A narrative of infidelity and a climax that requires feminine liberation

Koimoi recommends Arth A Semi Autobiographical Drama directed by Mahesh Bhatt (Photo credit: Youtube / Eagle Home Entertainments)

Koimoi recommends Arth: I was 17 and that one day I would write about movies wasn’t even a thought back then. While surfing TV channels, a local cable channel had a young Shabana Azmi. She turned the man down with a million dollar question and walked away. I had never seen a woman who had this agency in the films of the past. I was curious to know which movie that was? It was Mahesh Bhatt’s semi-autobiographical drama Arth.

It was the climax that captivated me, it was the look, it was a woman who found a voice, and a man who watched his privilege collapse lured me into it. Today, if I am repeating this gem of a movie where infidelity has been viewed in a way that Bollywood has never done before, I recommend you watch this Shabana Azmi, Kulbhushan Kharbanda and Smita Patil star on Koimoi Recommends.

Director: Mahesh Bhatt

Language: Hindi

Available on: Youtube

Mahder Bhatt was inspired by his own life and added fiction. In 1982 he wrote and directed Arth. Indian (Kulbhushan Kharbanda), an adventurous and selfish filmmaker, is married to Pooja (Shabana Azmi), an orphan who finds her home Indian love. But soon we find out that Indian love has protected someone else too. Enter’s Kavita (Smita Patil) who loves Indians and he leaves Pooja just so he can spend the rest of his life with Kavita. Pooja takes the time to deal with the turbulence and begins to find ‘arth’ (meaning) for her life and it becomes a classic.

(Photo credit: Youtube / Eagle Home Entertainments

Infidelity in Hindi cinema has always been either a comical act or the glorification of one of the two at the expense of declaring the other a monster. But there is a third reason to put yourself in the shoes of both sides and point out the real evil. Mahesh Bhatts Arth is there. One would expect such a trajectory to turn out to be a catfight, and it does at some point, but knows its limits.

Why am i saying this? Mahesh Bhatt, how the writer lived this story. He has the courage to look at his privilege, his ego and his power to be a man. The women in this universe, both Pooja and Kavita, are simply looking for their respective homes. One practical and the other emotional. These are not women who have no life beyond the man they are in love with, nor are they voiceless. It’s just love that makes them do things.

And just like Pooja and Kavita, Bhatt tells stories of several other women from different walks of life in his story, but never makes them too difficult. A maid with an abusive husband but wants to raise her daughter (my favorite parallel and Rohini Hattangadi has my heart). A girl in the hostel finds happiness in quick earnings and materialistic achievements, for which she exchanges her morals.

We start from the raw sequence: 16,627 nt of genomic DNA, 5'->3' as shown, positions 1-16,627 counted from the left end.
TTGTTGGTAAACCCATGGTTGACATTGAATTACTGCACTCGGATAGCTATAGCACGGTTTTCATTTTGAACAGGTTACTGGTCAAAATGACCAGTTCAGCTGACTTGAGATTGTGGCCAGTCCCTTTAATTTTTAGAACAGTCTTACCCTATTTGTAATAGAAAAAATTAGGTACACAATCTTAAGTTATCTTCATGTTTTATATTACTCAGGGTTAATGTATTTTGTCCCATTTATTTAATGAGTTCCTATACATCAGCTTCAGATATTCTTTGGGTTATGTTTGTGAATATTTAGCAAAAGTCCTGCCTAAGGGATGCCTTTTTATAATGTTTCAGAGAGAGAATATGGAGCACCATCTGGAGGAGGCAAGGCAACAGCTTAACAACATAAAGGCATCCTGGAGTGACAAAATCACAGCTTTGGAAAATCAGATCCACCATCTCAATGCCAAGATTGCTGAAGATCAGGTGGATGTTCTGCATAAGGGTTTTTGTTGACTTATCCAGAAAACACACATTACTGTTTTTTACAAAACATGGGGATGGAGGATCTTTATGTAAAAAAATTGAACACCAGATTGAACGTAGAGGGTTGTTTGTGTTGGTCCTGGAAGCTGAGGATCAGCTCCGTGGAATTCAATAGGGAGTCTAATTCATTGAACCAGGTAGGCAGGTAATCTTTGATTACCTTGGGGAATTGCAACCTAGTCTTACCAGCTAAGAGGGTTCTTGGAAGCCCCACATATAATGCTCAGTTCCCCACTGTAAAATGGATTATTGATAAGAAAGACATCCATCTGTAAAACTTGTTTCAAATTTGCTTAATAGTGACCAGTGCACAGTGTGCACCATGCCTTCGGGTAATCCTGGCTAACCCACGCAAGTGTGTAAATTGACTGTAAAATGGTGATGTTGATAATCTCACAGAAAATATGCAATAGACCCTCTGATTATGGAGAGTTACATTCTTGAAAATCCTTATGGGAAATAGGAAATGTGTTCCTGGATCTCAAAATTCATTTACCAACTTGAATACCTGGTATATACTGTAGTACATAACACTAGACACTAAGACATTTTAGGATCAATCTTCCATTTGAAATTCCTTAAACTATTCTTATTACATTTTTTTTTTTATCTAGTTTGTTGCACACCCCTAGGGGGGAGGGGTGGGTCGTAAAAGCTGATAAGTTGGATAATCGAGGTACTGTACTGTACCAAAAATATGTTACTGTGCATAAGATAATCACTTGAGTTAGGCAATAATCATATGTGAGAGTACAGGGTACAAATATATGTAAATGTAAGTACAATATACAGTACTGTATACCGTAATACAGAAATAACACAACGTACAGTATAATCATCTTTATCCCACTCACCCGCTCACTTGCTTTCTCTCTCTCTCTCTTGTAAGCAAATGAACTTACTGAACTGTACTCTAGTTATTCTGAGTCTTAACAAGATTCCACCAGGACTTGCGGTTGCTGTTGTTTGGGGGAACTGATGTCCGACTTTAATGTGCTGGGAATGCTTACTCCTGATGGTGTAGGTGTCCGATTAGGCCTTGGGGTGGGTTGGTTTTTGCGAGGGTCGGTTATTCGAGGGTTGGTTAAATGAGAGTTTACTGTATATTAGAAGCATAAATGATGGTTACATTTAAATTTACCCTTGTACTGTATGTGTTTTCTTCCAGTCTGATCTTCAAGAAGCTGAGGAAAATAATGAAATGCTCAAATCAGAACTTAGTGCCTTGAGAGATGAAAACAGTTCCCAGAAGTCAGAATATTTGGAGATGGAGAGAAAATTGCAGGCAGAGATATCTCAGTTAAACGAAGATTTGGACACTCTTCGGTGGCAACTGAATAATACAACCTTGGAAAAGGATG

(Photo credit: Youtube / Eagle Home Entertainments

All of this and Arth will never preach for a moment. It gives each of its characters the respect they deserve. Shabana Azmi’s character, for example, is the most realistic transformation. When Indian talks about the extramarital affair, she doesn’t wake up the next morning realizing it’s worth it. She begs him to come back, tells Kavita to leave, tries to abuse her publicly (a scene you must watch and be amazed at Azmi’s performance).

At a nice point in the film, Indian comes up and asks Pooja to sign the divorce papers. She lets him say the date louder and that doesn’t ring a bell in him. It’s her birthday. And the same man comes back to her in the end and expects her to take him back. She beautifully asks him if she returned to him after doing everything he did? And a nice climax is made. One of the most powerful and impactful Hindi cinemas ever.

(Photo credit: Youtube / Eagle Home Entertainments

Smita Patils Kavita gets the same respect. She may have wronged Pooja, but she is fighting the spirit of her wrongdoing. Your sanity is debated when it wasn’t even something for half of our population. The final scene in which Pooja and Kavita meet has gone down in history and rightly deserves it.

Arth is about the meaning of love. Self-love prominent. It’s about finding the true meaning of your life. Add to this the powerhouse Shabana Azmi, a breathtakingly beautiful performance by Smita Patil, an honest character of Kulbhushan Kharbanda and the cutest Raj Kiran, a doomed but ambitious Rohini Hattangadi, and a heartbreaking story of self-actualization.

Throughout all of that, I can’t finish this piece without mentioning how much Jagjit Singh’s iconic music was in the film as a character and a punching aspect. Some articles say he was called for “contamination” of the gazals, and if that is contamination, I am all for it. Only three songs, all of which are depicted on one man (Raj Kiran), but the effect they create is eternal.

You have to pay attention to Arth for everything it stands for. Empowering women at the top and, yes, for being a woken up and confident story about where it is based and where it comes from.

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